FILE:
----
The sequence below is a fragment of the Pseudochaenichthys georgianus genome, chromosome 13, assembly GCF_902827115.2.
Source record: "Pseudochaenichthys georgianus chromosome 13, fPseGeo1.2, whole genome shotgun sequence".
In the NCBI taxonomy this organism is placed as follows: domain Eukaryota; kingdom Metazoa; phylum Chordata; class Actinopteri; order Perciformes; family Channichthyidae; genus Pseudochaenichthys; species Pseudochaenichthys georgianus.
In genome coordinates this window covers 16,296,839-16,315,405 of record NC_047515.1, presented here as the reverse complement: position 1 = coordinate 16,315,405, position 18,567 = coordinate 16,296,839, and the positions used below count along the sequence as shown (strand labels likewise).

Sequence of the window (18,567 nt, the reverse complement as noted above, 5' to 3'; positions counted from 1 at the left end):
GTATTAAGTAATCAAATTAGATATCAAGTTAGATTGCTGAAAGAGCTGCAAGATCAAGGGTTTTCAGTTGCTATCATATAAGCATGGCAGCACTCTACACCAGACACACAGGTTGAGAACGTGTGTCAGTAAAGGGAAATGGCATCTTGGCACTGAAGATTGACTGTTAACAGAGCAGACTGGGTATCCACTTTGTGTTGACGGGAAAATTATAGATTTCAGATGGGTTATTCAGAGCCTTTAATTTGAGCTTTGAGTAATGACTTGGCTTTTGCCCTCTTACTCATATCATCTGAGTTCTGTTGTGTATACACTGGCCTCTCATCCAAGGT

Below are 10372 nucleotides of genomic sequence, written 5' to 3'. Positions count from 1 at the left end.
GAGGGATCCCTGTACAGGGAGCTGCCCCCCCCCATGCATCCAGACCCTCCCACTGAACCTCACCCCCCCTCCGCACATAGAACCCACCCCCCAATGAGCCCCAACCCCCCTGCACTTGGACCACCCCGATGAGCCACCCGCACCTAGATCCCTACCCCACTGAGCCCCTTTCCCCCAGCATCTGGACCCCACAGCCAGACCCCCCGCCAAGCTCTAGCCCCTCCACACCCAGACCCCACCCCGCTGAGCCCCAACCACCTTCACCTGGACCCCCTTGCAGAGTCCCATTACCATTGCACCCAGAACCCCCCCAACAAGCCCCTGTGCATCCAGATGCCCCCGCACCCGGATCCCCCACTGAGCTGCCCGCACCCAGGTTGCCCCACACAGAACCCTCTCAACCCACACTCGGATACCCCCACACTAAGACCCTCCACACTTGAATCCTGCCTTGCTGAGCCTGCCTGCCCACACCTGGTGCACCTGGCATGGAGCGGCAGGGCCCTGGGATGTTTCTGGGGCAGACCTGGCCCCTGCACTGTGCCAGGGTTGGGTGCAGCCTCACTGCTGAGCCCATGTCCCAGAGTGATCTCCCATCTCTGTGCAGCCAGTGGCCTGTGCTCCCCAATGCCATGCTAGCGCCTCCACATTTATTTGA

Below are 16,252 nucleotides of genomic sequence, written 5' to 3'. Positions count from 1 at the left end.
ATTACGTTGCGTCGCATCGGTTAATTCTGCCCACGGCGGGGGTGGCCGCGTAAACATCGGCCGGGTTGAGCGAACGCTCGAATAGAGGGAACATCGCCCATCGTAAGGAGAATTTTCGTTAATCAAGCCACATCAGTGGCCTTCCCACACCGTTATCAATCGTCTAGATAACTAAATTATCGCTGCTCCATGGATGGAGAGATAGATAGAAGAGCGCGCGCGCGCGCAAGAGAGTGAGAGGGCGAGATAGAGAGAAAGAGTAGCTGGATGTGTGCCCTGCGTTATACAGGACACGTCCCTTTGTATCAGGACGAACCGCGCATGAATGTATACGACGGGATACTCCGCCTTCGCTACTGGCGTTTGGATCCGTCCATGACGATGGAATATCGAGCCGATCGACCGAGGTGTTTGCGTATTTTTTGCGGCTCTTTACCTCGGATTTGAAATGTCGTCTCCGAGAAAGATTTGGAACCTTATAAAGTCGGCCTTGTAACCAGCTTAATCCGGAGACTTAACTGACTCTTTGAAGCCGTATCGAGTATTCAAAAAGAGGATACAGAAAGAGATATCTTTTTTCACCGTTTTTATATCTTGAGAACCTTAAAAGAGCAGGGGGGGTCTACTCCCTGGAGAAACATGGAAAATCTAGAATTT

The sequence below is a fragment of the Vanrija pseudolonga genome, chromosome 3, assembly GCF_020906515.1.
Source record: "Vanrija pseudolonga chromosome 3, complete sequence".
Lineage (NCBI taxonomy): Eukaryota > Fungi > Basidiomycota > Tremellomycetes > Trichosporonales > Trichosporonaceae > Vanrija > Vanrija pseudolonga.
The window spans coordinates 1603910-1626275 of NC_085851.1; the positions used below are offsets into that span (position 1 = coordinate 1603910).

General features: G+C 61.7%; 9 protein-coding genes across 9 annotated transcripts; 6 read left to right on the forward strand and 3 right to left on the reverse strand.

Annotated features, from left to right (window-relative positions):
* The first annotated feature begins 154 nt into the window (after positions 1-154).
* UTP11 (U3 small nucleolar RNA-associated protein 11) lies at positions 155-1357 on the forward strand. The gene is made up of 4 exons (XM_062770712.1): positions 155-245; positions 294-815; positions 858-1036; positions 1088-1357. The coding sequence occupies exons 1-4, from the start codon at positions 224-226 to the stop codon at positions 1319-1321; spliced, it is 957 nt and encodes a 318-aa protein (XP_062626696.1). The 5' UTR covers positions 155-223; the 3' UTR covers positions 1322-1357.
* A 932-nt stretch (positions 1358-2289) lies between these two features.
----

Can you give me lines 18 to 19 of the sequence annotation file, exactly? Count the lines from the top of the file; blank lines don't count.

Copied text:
* UTP11 (U3 small nucleolar RNA-associated protein 11) lies at positions 155-1357 on the forward strand. The gene is made up of 4 exons (XM_062770712.1): positions 155-245; positions 294-815; positions 858-1036; positions 1088-1357. The coding sequence occupies exons 1-4, from the start codon at positions 224-226 to the stop codon at positions 1319-1321; spliced, it is 957 nt and encodes a 318-aa protein (XP_062626696.1). The 5' UTR covers positions 155-223; the 3' UTR covers positions 1322-1357.
* A 932-nt stretch (positions 1358-2289) lies between these two features.